Today will go down in the annals of social media history as the day the internet freaked out over Instagram's new logo. A reporter at the New York Times went as far as to say, "All is lost. Instagram will never be the same again." Maybe that's tongue in cheek? But based on the overwhelming reaction, I'm guessing no.
Though I'm not a designer by training, I sometimes play one on newsprint. I've lived through four redesigns of the newspaper I work for over the course of six years. And while comparing newspapers to Instagram is more than a little apples to oranges, just hear me out on this.
Users overwhelmingly hate change. Not one of the redesigns I was a part of went over without a reader backlash. And similarly, not one of the redesigns were perfect. There were course corrections along the way, with our most recent redesign being a back-to-basics approach that went over shockingly well.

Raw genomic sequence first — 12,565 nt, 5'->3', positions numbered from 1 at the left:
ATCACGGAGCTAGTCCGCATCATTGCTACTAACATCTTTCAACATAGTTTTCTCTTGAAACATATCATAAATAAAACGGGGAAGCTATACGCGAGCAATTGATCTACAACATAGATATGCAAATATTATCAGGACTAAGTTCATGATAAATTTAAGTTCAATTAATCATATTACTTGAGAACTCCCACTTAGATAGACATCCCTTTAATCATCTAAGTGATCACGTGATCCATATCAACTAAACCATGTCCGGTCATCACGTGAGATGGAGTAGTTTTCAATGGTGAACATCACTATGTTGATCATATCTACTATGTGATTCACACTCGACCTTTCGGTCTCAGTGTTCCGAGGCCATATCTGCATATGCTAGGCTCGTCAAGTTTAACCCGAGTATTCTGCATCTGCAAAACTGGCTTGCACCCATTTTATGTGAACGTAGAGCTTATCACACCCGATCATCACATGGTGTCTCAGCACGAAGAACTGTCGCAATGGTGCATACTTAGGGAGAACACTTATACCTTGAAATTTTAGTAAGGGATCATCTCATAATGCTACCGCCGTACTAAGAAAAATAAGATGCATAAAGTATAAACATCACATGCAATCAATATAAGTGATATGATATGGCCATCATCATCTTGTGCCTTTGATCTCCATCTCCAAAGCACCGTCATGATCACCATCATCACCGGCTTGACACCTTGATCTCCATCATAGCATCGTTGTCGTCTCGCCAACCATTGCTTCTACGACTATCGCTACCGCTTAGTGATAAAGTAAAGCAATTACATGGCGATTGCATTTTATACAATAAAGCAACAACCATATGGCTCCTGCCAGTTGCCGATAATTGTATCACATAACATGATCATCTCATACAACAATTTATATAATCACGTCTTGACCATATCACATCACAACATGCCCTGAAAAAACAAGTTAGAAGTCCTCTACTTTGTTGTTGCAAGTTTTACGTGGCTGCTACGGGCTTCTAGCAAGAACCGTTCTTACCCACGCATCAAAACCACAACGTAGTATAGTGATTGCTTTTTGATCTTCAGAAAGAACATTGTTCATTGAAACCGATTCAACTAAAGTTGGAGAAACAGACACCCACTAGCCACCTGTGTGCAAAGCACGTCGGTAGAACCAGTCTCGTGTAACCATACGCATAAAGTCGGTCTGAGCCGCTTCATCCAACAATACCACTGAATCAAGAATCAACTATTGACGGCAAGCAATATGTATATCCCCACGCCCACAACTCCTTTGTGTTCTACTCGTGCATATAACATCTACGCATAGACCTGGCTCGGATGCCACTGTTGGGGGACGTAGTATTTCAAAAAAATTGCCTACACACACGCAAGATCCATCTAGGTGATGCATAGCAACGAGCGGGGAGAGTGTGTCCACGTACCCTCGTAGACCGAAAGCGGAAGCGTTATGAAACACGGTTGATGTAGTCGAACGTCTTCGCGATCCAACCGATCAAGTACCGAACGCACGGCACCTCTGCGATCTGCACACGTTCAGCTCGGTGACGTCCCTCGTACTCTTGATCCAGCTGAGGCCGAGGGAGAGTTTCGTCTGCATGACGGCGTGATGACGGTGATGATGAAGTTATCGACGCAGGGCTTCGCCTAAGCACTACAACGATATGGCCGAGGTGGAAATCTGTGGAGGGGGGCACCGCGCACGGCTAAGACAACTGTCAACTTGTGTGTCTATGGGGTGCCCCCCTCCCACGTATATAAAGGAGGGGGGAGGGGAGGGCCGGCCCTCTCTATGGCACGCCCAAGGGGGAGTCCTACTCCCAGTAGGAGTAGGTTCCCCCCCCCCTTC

I'm pleased to say though that every time the look of the paper was refreshed, there was a need for it. The changes were aligned with our mission. They had a purpose. Each was done with the intent of creating a paper that made more sense in an increasingly digital world.
I don't work for Instagram. I can only speculate as to their intent. But I was an early adopter, and I can say without any hyperbole that the app itself is bigger than just photos and videos -- it's about sharing content. By minimizing the camera in their logo, they're communicating this. It's also probably about money, but that's a subject for another post.
The change makes sense to me. But what really matters is, does it make sense to them?